Asked what questions he cannot explore because of the unavailability of Facebook data, he reeled off some of the most vexing questions of modern politics: What is the reach of Russian disinformation efforts? What kinds of posts animate alt-right groups the most? What kind of extremist content tends to go viral? To what extent are human moderators involved in taking down Facebook content?

All these topics are now very difficult to properly investigate, he said.

Facebook has introduced some new tools as it has shut down others – for example, in 2018 it launched one that tracks political adverts, for example – but, so far, researchers remain unconvinced. Social media companies’ recently released tools are “for the most part insufficient and limited in scope and information richness”, according to the Soma report.

What’s more, researchers said, Facebook-owned Instagram was all but inaccessible, its previous API having been closed down last year. “We think a lot of the interesting action is on Instagram, but there’s no access at all,” said Oxford’s Professor Howard.

Researchers said that data from WhatsApp (also owned by Facebook) were impossible to obtain because messages are end-to-end encrypted.

Some platforms, however, are far more open. Reddit allows researchers to mine data from the website without restrictions; and since 2015 it has given academics a complete copy of the site. YouTube is “very generous” with access, said Professor Rogers, allowing researchers to investigate, for example, whether the site directs users to ever more extremist content through video recommendations.

Although Twitter, too, has tightened access in recent years, it has historically been more open, researchers say. But this may have skewed what research takes place. Nearly two-thirds of the papers analysed by Soma examined Twitter data, despite the platform being only the 12th most used social network globally. Just one in 10 studies looked at Facebook, the world’s most popular, with more than 2 billion users.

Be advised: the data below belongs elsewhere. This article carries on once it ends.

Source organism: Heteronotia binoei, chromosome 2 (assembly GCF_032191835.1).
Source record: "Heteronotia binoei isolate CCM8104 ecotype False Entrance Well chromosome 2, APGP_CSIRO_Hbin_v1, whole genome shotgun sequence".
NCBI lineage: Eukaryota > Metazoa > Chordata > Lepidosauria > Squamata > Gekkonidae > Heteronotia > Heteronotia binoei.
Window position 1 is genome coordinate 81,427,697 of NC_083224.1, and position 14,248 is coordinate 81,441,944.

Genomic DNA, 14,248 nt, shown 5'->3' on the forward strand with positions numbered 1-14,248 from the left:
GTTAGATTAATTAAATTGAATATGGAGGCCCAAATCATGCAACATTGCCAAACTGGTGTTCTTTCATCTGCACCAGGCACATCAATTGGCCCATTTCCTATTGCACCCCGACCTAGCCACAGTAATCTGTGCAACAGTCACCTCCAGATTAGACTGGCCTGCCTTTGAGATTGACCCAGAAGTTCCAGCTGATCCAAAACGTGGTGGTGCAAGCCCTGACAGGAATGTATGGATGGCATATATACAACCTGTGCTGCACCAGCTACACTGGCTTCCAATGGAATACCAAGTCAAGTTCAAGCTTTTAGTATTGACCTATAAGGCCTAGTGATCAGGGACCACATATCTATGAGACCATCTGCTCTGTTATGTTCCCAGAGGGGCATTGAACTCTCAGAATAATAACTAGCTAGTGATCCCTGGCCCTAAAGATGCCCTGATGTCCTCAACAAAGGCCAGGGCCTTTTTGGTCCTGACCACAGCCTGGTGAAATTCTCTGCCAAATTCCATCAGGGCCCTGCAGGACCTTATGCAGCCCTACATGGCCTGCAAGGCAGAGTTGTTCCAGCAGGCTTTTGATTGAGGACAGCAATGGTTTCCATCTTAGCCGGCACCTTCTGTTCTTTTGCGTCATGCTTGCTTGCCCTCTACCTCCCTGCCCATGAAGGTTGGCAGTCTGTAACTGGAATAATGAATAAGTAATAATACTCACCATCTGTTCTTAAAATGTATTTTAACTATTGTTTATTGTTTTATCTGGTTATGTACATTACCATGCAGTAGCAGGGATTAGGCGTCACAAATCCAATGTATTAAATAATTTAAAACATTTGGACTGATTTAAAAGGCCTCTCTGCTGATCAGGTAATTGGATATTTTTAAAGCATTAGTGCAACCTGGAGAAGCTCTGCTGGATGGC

And none of the major platforms discloses what content it has removed, making it hard to study “the politics of deletion”, explained Professor Rogers. “If you want to study the extent to which social media companies are arbiters of speech…that’s something that you cannot do with all of them,” he said.

As APIs have become more restrictive, other access models have emerged. Perhaps the best known is Social Science One, a partnership launched last year by academics, funders and Facebook that aims to facilitate researchers’ access to data without breaching user privacy.

Gary King, director of the Institute for Quantitative Social Science at Harvard University and a co-founder of the project, said that academics had previously had to sign contracts with social media companies to dive deeply into their data, thereby compromising their academic freedom.

Social Science One aims to act as a third party that brokers data access without giving the platform a say over the resulting research findings. A series of research projects “on the effects of social media on democracy and elections” have been commissioned.

But the initiative has run into trouble. In August, funders threatened to pull out unless Facebook handed over the data it had promised. Professor King said there would be “less than they thought” in some areas, as initially Facebook had unintentionally over-promised on what it would be possible to provide and had hit privacy and regulatory hurdles.

Researchers who spoke to THE expressed hope that the project would succeed, but they nevertheless considered it to be far from ideal.